Richard Thornton | Jun 3, 2017 | 15
British Officials Interview Survivors of Fort Caroline
British officials interview survivors of Fort Caroline disaster under oath
While searching for the lost vellum, containing “The Migration Legend of the Creek People” I stumbled upon an astonishing fact. British officials interviewed witnesses under oath, first to find out what was going on in the New World, and then later, to try to determine what caused the disappearance of the Roanoke Island Colony. Most of the witnesses were survivors of Fort Caroline. In fact, survivor, Nicholas Burgiognon, was forced by the Spanish to be the guide for a Spanish expedition that planned to destroy the Roanoke Colony, but found it already abandoned.
The depositions brought many surprises. First of all, Congressman Charles C. Bennett intentionally omitted phrases and paragraphs from his translation of René de Laundonniére’s book on Fort Caroline, which would have completely negated any location of a French colony in the State of Florida. By the time, Bennett wrote the book, Fort Caroline’s scaled-down reproduction was already a part of the National Park System. It would have been extremely embarrassing for the National Park Service and the Flat Earth Society. De Laundonniére wrote that his expeditions paddled up the May River in a northwestward direction directly from Fort Caroline to reach the Georgia Mountains. Bennett changed that to just say that they went to the mountains.
These depositions also clearly demonstrate that the Spanish and French went many times into the Southern Highlands to trade in the 1500s, and that they knew of the existence of a great city on the side of a mountain in northern Georgia, which is obviously the Track Rock terrace complex.
I was dubious when I read in the depositions that the Spanish obtained diamonds in the Georgia Mountains. However, it turns out that large diamonds have been found in Georgia. Scott Wolter, host of America Unearthed, told me that geologists are aware that there are ancient volcanic tubes in this region that could contain major diamond deposits, but no geologist has seriously looked for them. One of those tubes may be the dormant fumarole at Track Rock Gap. The Spanish obtained a diamond worth 5,000 crowns from the city of Grand Copal, which is what they called the Track Rock terrace complex.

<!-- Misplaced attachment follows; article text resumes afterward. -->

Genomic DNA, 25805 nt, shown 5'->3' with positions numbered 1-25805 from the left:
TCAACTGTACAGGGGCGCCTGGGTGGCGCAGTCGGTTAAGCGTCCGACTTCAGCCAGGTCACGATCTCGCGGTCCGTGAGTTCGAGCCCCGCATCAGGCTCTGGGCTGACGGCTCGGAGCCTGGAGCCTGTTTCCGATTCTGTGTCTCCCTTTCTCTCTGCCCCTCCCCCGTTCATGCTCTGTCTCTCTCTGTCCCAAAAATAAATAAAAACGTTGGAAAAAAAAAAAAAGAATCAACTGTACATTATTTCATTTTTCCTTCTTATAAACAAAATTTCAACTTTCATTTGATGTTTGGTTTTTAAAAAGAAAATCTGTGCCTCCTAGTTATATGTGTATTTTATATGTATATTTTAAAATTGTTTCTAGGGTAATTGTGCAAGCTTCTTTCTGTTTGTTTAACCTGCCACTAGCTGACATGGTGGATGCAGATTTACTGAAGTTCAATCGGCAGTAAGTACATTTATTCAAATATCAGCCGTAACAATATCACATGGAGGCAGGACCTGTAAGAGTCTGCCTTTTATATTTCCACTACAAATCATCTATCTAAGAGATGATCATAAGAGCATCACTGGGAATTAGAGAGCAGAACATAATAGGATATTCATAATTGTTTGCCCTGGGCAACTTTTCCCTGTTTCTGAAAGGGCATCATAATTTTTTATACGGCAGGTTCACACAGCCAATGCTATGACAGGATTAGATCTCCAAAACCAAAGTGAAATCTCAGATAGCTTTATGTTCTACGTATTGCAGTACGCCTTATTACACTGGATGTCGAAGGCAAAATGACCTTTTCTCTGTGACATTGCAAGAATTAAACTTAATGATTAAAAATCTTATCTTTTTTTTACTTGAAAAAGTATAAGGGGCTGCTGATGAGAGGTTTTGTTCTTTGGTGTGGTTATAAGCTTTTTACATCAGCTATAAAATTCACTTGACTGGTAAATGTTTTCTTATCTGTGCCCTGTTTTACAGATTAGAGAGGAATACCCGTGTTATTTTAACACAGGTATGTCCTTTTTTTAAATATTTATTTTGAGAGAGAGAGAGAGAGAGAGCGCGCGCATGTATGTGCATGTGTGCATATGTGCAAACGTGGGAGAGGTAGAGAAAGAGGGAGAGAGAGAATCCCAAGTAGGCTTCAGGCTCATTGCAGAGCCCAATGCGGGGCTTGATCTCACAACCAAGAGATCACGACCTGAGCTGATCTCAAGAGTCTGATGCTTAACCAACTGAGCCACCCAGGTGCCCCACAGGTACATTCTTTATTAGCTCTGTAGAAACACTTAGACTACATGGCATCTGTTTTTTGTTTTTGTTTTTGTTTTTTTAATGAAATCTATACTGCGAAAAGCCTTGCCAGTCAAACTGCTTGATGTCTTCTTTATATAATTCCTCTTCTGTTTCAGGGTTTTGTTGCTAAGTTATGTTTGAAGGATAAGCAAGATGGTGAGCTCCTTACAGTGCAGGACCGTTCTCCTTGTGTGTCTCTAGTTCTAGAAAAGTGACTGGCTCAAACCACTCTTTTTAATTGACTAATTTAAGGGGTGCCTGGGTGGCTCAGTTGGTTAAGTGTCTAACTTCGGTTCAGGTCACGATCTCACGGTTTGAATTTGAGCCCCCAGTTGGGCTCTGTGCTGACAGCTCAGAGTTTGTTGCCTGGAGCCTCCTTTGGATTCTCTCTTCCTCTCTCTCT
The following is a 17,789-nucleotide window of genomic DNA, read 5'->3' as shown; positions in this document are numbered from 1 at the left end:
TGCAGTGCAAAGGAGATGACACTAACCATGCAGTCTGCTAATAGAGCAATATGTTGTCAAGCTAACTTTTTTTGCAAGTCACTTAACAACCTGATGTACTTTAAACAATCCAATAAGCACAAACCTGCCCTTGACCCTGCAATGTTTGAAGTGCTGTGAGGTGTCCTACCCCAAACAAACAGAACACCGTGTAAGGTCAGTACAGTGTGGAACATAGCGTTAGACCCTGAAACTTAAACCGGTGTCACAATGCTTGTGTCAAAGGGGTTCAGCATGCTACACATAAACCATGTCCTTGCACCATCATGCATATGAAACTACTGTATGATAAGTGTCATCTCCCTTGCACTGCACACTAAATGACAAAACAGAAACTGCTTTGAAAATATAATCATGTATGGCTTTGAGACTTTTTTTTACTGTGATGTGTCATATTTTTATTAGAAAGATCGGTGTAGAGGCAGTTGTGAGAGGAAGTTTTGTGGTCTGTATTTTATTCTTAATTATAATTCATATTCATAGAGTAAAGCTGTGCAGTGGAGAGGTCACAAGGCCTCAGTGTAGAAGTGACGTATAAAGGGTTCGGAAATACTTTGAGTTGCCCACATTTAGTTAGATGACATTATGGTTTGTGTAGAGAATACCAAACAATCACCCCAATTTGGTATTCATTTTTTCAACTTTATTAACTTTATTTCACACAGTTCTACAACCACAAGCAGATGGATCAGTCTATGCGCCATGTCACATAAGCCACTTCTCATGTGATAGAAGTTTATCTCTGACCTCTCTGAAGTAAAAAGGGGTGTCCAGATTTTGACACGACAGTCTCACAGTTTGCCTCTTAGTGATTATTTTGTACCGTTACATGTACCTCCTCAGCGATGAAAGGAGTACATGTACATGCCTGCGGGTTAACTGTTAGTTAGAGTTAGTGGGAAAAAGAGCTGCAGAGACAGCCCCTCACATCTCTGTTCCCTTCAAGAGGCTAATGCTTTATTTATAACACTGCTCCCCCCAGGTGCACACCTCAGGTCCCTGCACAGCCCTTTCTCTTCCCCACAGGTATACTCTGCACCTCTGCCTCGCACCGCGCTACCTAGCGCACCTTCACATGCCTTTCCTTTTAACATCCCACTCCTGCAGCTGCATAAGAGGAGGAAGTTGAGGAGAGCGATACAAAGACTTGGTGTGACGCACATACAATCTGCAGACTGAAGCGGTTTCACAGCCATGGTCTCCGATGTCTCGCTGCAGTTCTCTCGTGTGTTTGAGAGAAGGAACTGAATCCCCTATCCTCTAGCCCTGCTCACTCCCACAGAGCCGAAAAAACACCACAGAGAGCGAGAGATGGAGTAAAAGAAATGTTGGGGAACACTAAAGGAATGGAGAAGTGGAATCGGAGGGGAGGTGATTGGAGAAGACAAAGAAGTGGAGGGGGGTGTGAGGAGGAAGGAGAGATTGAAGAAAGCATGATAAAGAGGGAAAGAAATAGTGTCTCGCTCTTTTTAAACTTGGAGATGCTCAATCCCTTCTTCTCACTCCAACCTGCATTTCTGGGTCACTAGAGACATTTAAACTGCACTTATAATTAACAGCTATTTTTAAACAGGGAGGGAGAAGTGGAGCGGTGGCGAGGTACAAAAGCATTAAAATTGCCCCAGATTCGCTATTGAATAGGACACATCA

If interested in reading these 425 year old depositions, go to: About More…
The truth is out there somewhere, most likely in a British museum! LOL
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Richard Thornton is a professional architect, city planner, author and museum exhibit designer-builder. He is today considered one of the nation’s leading experts on the Southeastern Indians. However, that was not always the case. While at Georgia Tech Richard was the first winner of the Barrett Fellowship, which enabled him to study Mesoamerican architecture and culture in Mexico under the auspices of the Institutio Nacional de Antropoligia e Historia. Dr. Roman Piňa-Chan, the famous archaeologist and director of the Museo Nacional de Antropologia, was his fellowship coordinator. For decades afterward, he lectured at universities and professional societies around the Southeast on Mesoamerican architecture, while knowing very little about his own Creek heritage. Then he was hired to carry out projects for the Muscogee-Creek Nation in Oklahoma. The rest is history.Richard is the Tribal Historic Preservation Officer for the KVWETV (Coweta) Creek Tribe and a member of the Perdido Bay Creek Tribe. In 2009 he was the architect for Oklahoma’s Trail of Tears Memorial at Council Oak Park in Tulsa. He is the president of the Apalache Foundation, which is sponsoring research into the advanced indigenous societies of the Lower Southeast.
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